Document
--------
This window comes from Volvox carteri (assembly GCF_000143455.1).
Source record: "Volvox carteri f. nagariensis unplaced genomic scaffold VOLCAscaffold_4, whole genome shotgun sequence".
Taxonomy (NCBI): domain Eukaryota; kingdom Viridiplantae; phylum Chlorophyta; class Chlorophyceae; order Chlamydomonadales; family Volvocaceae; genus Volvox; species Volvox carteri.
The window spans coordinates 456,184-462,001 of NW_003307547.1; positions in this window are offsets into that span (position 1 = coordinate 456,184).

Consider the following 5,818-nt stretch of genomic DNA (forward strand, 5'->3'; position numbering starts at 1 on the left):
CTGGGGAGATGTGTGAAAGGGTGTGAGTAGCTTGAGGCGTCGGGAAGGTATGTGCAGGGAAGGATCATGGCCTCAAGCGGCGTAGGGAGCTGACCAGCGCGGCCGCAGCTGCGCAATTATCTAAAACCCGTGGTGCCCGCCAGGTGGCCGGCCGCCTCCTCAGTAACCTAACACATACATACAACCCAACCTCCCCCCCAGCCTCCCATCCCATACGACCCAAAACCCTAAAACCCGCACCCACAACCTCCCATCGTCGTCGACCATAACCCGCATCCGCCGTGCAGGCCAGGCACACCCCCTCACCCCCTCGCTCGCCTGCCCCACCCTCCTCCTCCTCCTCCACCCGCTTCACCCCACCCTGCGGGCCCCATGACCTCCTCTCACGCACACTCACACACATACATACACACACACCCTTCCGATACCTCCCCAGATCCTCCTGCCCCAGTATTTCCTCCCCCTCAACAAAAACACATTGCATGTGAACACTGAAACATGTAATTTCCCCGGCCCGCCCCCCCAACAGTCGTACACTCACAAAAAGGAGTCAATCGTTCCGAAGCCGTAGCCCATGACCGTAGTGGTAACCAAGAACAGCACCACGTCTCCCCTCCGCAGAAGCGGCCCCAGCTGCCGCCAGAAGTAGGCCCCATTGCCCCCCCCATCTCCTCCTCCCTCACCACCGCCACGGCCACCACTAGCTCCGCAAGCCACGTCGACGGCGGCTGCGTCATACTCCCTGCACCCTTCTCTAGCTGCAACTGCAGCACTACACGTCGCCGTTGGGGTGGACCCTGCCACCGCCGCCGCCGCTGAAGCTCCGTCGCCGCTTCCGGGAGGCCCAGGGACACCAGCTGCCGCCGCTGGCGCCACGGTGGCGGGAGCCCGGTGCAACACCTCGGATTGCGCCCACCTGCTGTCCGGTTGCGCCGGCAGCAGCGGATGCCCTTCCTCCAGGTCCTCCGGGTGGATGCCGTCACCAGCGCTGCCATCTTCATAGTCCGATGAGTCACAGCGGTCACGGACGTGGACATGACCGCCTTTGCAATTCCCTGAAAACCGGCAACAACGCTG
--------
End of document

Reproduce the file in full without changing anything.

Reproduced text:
This window comes from Volvox carteri (assembly GCF_000143455.1).
Source record: "Volvox carteri f. nagariensis unplaced genomic scaffold VOLCAscaffold_4, whole genome shotgun sequence".
Taxonomy (NCBI): domain Eukaryota; kingdom Viridiplantae; phylum Chlorophyta; class Chlorophyceae; order Chlamydomonadales; family Volvocaceae; genus Volvox; species Volvox carteri.
The window spans coordinates 456,184-462,001 of NW_003307547.1; positions in this window are offsets into that span (position 1 = coordinate 456,184).

Consider the following 5,818-nt stretch of genomic DNA (forward strand, 5'->3'; position numbering starts at 1 on the left):
CTGGGGAGATGTGTGAAAGGGTGTGAGTAGCTTGAGGCGTCGGGAAGGTATGTGCAGGGAAGGATCATGGCCTCAAGCGGCGTAGGGAGCTGACCAGCGCGGCCGCAGCTGCGCAATTATCTAAAACCCGTGGTGCCCGCCAGGTGGCCGGCCGCCTCCTCAGTAACCTAACACATACATACAACCCAACCTCCCCCCCAGCCTCCCATCCCATACGACCCAAAACCCTAAAACCCGCACCCACAACCTCCCATCGTCGTCGACCATAACCCGCATCCGCCGTGCAGGCCAGGCACACCCCCTCACCCCCTCGCTCGCCTGCCCCACCCTCCTCCTCCTCCTCCACCCGCTTCACCCCACCCTGCGGGCCCCATGACCTCCTCTCACGCACACTCACACACATACATACACACACACCCTTCCGATACCTCCCCAGATCCTCCTGCCCCAGTATTTCCTCCCCCTCAACAAAAACACATTGCATGTGAACACTGAAACATGTAATTTCCCCGGCCCGCCCCCCCAACAGTCGTACACTCACAAAAAGGAGTCAATCGTTCCGAAGCCGTAGCCCATGACCGTAGTGGTAACCAAGAACAGCACCACGTCTCCCCTCCGCAGAAGCGGCCCCAGCTGCCGCCAGAAGTAGGCCCCATTGCCCCCCCCATCTCCTCCTCCCTCACCACCGCCACGGCCACCACTAGCTCCGCAAGCCACGTCGACGGCGGCTGCGTCATACTCCCTGCACCCTTCTCTAGCTGCAACTGCAGCACTACACGTCGCCGTTGGGGTGGACCCTGCCACCGCCGCCGCCGCTGAAGCTCCGTCGCCGCTTCCGGGAGGCCCAGGGACACCAGCTGCCGCCGCTGGCGCCACGGTGGCGGGAGCCCGGTGCAACACCTCGGATTGCGCCCACCTGCTGTCCGGTTGCGCCGGCAGCAGCGGATGCCCTTCCTCCAGGTCCTCCGGGTGGATGCCGTCACCAGCGCTGCCATCTTCATAGTCCGATGAGTCACAGCGGTCACGGACGTGGACATGACCGCCTTTGCAATTCCCTGAAAACCGGCAACAACGCTG